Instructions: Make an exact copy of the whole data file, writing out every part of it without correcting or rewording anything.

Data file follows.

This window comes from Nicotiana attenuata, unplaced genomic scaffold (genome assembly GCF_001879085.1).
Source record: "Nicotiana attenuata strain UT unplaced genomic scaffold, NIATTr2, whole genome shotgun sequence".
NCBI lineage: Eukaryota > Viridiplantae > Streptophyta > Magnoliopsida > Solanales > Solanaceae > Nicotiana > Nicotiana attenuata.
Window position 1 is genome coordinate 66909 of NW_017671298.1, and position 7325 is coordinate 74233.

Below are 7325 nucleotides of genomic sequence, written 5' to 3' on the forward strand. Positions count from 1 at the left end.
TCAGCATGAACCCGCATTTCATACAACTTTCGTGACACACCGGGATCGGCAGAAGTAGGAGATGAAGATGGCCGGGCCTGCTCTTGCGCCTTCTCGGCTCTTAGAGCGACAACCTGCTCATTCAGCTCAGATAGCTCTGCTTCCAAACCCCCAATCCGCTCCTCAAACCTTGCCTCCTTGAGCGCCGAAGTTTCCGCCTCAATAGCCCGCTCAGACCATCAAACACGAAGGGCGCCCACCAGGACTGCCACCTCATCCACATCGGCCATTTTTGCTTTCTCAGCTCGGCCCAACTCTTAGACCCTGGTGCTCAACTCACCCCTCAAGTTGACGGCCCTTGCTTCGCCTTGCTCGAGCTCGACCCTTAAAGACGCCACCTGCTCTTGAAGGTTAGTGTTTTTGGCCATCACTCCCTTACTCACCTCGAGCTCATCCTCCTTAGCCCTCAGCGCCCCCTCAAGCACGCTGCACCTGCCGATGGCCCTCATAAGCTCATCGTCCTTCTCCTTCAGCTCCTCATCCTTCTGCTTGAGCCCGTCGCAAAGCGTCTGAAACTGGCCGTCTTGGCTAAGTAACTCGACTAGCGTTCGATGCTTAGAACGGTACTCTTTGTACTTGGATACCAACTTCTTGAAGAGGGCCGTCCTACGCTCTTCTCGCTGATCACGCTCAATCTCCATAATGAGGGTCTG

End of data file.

This window comes from Nicotiana attenuata, unplaced genomic scaffold (genome assembly GCF_001879085.1).
Source record: "Nicotiana attenuata strain UT unplaced genomic scaffold, NIATTr2, whole genome shotgun sequence".
NCBI lineage: Eukaryota > Viridiplantae > Streptophyta > Magnoliopsida > Solanales > Solanaceae > Nicotiana > Nicotiana attenuata.
Window position 1 is genome coordinate 66909 of NW_017671298.1, and position 7325 is coordinate 74233.

Below are 7325 nucleotides of genomic sequence, written 5' to 3' on the forward strand. Positions count from 1 at the left end.
TCAGCATGAACCCGCATTTCATACAACTTTCGTGACACACCGGGATCGGCAGAAGTAGGAGATGAAGATGGCCGGGCCTGCTCTTGCGCCTTCTCGGCTCTTAGAGCGACAACCTGCTCATTCAGCTCAGATAGCTCTGCTTCCAAACCCCCAATCCGCTCCTCAAACCTTGCCTCCTTGAGCGCCGAAGTTTCCGCCTCAATAGCCCGCTCAGACCATCAAACACGAAGGGCGCCCACCAGGACTGCCACCTCATCCACATCGGCCATTTTTGCTTTCTCAGCTCGGCCCAACTCTTAGACCCTGGTGCTCAACTCACCCCTCAAGTTGACGGCCCTTGCTTCGCCTTGCTCGAGCTCGACCCTTAAAGACGCCACCTGCTCTTGAAGGTTAGTGTTTTTGGCCATCACTCCCTTACTCACCTCGAGCTCATCCTCCTTAGCCCTCAGCGCCCCCTCAAGCACGCTGCACCTGCCGATGGCCCTCATAAGCTCATCGTCCTTCTCCTTCAGCTCCTCATCCTTCTGCTTGAGCCCGTCGCAAAGCGTCTGAAACTGGCCGTCTTGGCTAAGTAACTCGACTAGCGTTCGATGCTTAGAACGGTACTCTTTGTACTTGGATACCAACTTCTTGAAGAGGGCCGTCCTACGCTCTTCTCGCTGATCACGCTCAATCTCCATAATGAGGGTCTG